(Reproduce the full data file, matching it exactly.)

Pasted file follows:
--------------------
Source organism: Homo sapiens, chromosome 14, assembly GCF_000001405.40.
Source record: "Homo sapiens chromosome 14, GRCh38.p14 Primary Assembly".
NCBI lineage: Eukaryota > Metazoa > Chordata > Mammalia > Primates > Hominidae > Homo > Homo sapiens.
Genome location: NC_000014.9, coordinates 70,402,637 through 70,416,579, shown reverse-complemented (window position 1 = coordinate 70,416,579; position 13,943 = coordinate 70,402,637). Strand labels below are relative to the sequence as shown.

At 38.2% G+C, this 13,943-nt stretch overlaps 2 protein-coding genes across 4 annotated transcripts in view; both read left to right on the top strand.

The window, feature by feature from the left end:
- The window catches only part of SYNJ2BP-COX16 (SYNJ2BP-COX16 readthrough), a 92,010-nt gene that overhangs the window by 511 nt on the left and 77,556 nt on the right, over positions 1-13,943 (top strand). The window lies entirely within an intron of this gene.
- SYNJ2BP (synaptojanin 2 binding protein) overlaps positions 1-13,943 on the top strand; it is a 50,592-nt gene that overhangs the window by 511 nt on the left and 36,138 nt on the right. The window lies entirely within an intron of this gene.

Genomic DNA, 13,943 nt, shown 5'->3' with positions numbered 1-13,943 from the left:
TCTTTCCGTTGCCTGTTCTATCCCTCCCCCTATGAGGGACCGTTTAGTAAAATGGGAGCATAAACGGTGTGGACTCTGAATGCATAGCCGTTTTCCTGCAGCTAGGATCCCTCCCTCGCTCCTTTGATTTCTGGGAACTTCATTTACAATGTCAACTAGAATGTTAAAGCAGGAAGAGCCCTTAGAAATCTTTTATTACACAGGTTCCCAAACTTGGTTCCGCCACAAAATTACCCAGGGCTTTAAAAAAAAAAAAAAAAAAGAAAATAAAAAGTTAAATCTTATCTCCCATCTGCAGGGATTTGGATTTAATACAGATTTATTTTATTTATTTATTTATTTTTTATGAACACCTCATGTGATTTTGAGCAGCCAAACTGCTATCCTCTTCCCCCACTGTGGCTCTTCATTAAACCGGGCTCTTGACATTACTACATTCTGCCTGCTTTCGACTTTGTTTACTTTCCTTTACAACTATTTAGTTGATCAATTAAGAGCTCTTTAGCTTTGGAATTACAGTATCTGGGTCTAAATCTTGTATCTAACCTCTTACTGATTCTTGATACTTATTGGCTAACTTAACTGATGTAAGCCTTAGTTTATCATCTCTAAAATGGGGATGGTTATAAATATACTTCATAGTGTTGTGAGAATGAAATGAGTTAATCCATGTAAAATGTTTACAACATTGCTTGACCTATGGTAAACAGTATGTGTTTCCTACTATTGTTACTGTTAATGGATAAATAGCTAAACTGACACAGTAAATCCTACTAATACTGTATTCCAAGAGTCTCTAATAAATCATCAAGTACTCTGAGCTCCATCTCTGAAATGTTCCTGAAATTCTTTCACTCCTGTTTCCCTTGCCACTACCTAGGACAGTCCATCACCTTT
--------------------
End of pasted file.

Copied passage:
Source organism: Homo sapiens, chromosome 14, assembly GCF_000001405.40.
Source record: "Homo sapiens chromosome 14, GRCh38.p14 Primary Assembly".
NCBI lineage: Eukaryota > Metazoa > Chordata > Mammalia > Primates > Hominidae > Homo > Homo sapiens.
Genome location: NC_000014.9, coordinates 70,402,637 through 70,416,579, shown reverse-complemented (window position 1 = coordinate 70,416,579; position 13,943 = coordinate 70,402,637). Strand labels below are relative to the sequence as shown.

At 38.2% G+C, this 13,943-nt stretch overlaps 2 protein-coding genes across 4 annotated transcripts in view; both read left to right on the top strand.

The window, feature by feature from the left end:
- The window catches only part of SYNJ2BP-COX16 (SYNJ2BP-COX16 readthrough), a 92,010-nt gene that overhangs the window by 511 nt on the left and 77,556 nt on the right, over positions 1-13,943 (top strand). The window lies entirely within an intron of this gene.
- SYNJ2BP (synaptojanin 2 binding protein) overlaps positions 1-13,943 on the top strand; it is a 50,592-nt gene that overhangs the window by 511 nt on the left and 36,138 nt on the right. The window lies entirely within an intron of this gene.

Genomic DNA, 13,943 nt, shown 5'->3' with positions numbered 1-13,943 from the left:
TCTTTCCGTTGCCTGTTCTATCCCTCCCCCTATGAGGGACCGTTTAGTAAAATGGGAGCATAAACGGTGTGGACTCTGAATGCATAGCCGTTTTCCTGCAGCTAGGATCCCTCCCTCGCTCCTTTGATTTCTGGGAACTTCATTTACAATGTCAACTAGAATGTTAAAGCAGGAAGAGCCCTTAGAAATCTTTTATTACACAGGTTCCCAAACTTGGTTCCGCCACAAAATTACCCAGGGCTTTAAAAAAAAAAAAAAAAAAGAAAATAAAAAGTTAAATCTTATCTCCCATCTGCAGGGATTTGGATTTAATACAGATTTATTTTATTTATTTATTTATTTTTTATGAACACCTCATGTGATTTTGAGCAGCCAAACTGCTATCCTCTTCCCCCACTGTGGCTCTTCATTAAACCGGGCTCTTGACATTACTACATTCTGCCTGCTTTCGACTTTGTTTACTTTCCTTTACAACTATTTAGTTGATCAATTAAGAGCTCTTTAGCTTTGGAATTACAGTATCTGGGTCTAAATCTTGTATCTAACCTCTTACTGATTCTTGATACTTATTGGCTAACTTAACTGATGTAAGCCTTAGTTTATCATCTCTAAAATGGGGATGGTTATAAATATACTTCATAGTGTTGTGAGAATGAAATGAGTTAATCCATGTAAAATGTTTACAACATTGCTTGACCTATGGTAAACAGTATGTGTTTCCTACTATTGTTACTGTTAATGGATAAATAGCTAAACTGACACAGTAAATCCTACTAATACTGTATTCCAAGAGTCTCTAATAAATCATCAAGTACTCTGAGCTCCATCTCTGAAATGTTCCTGAAATTCTTTCACTCCTGTTTCCCTTGCCACTACCTAGGACAGTCCATCACCTTT